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Shift Ministry Models

The Range of Changes

Stewardship guru Keith Mundy reflects on some shifts he’s seen in recent years and what they mean for our ministry leadership.
by Center for Stewardship Leaders | July 9, 2019

From the very beginning of the church, God’s people wrestled with money, their relationship to possessions, and how their assemblies might please God. Stewardship guru Keith Mundy hasn’t been around since the beginning, but he does have quite the history of leading stewardship ministries with the ELCA. In today’s post, Keith reflects on some shifts he’s seen in recent years and what they mean for our ministry leadership.

Yours truly,

Adam Copeland, Center for Stewardship Leaders

Reflections on What Has Been, and What is to Come
Keith A. Mundy

Do not remember the former things,
or consider the things of old.
I am about to do a new thing;
now it springs forth, do you not perceive it?

– Isaiah 43:18-19                                       

In the fall of 1978, my wife and I became members of a new congregation in Maple Grove, MN. After about two months, I agreed to serve on the stewardship committee. While not exactly a novice, I was pretty green. Where to begin? As a recent MBA graduate, financial analysis seemed the right place to start. Wait a minute,I realized, there is not any data!  And so I began watching, listening, reading, and engaging in conversation to gather detailed information.

I am still on that journey, engaging in stewardship conversations every day. Having tried many strategies and approaches, my vantage point allows me to see the range of changes in the marketplace of Christian stewardship. Here are some observations:

  1.  The stewardship of relationships has become more important. Who are the people most important to you? Who are the ones you are partnering with to do God’s work together? Investing in these relationships is important. It is through these relationships that we experience God’s presence and actions, including growing in our own faith and accompanying others in their journey. New technology such as mobile apps offer new opportunities to shape these relationships. (Check out ASC Technologies for some examples.)
  2.  The way we learn keeps changing. I started attending stewardship workshops in the 1980s, when there was a strong emphasis on learning history, reading books, and applying practices of the past. Today, learning is more accessible, flexible, experiential, interactive, and attentive to sharedlearnings. We want to know what has worked for others in which context, and how can we adapt strategies for our own context.  Distributive learning makes working in diverse cohorts possible. We learn how to differentiate theology and practice for what is appropriate in a specific context. (Go to ELCA.org/stewardship and see stewardCast in action.)
  3.  We’re more aware of the ways the Christian community is economically and ethnically diverse.  I recently led a one-hour discussion on stewardship for leaders who started new congregations in homeless communities. Navigating ethnic differences on top of housing issues, I knew traditional stewardship approaches would not work.  We began with the book Gratitude by Diana Butler Bass. The sharing of life experiences of gratitude provided common ground for discussion and learning. We talked about how gratitude and generosity are two traits of a good steward that cross economic, ethnic and social boundaries. When was the last time you talked with someone demographically different from you about gratitude or generosity? Who is shaping how these understandings are evolving?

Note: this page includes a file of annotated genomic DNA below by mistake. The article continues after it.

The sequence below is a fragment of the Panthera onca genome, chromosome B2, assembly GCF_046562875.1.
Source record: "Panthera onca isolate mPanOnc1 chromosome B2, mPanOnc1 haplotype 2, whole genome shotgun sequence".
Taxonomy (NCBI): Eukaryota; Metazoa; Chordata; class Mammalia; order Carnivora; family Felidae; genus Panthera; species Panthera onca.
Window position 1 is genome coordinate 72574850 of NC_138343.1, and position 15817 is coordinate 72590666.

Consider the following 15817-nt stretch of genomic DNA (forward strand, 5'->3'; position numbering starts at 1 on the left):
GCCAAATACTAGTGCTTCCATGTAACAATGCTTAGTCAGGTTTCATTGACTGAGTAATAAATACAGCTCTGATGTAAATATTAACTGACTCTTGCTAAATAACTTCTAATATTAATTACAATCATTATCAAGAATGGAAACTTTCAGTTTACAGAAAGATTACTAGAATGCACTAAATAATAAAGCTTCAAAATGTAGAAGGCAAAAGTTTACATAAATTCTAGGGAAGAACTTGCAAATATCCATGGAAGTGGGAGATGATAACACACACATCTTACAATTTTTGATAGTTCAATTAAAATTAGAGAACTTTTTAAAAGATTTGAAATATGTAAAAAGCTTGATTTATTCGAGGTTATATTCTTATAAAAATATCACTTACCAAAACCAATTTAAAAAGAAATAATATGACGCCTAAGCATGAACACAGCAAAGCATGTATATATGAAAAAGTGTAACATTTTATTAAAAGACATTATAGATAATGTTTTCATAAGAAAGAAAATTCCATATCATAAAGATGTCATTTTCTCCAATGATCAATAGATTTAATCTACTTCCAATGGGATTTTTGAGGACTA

4.  Fundraising practices are receiving more attention. Are the number of invitations you receive to contribute to different causes increasing? There are almost 10,000 non-profits in the United States, and the number is rising. To better understand new patterns, I turn to The Spirituality of Fundraising by Henri Nouwen. His writings reflect current thinking about connecting to the passions of a giver. Who is connecting with Christian passions and teaching us what it means to be a steward? And how do we continue to faithfully engage and critique culture? For generations the church has played a key role in addressing these questions. Through teaching, preaching or practice, congregations shape people’s understanding of what it means to be a steward.  Fundraising is part of financial stewardship, yet faith formation around being a steward shapes how we acquire, regard, manage and spend what God has entrusted to us (Giving to God by Mark Allan Powell, p. 81–102).  

These are opportunities to live the life of a good steward in new ways. May we embrace what is ahead with a living daring confidence in God’s grace.   

About the Author

With more than twenty years of experience in stewardship ministry, Keith A. Mundy is a Program Director for Stewardship with the Evangelical Lutheran Church in America. For more than ten years, Keith has served ELCA congregations and synods by engaging leaders in the formation of healthy and missional congregations. This ministry has included earthkeeping and caring for creation as part of a holistic understanding of being a steward.

Author information was updated as of the article’s post date. Author profiles may not reflect author’s current employment or location.

Image credit: “Mountain, crest, outdoors…” image by Yun. Usage license via Unsplash

About the Center

Center for Stewardship Leaders

The Center for Stewardship Leaders seeks to shape a faithful, multidimensional culture of stewardship in congregations, households, and society. The center strives to consider the full spectrum of stewardship practice and theology, including financial stewardship, holistic stewardship, and leadership. See all posts from CSL.

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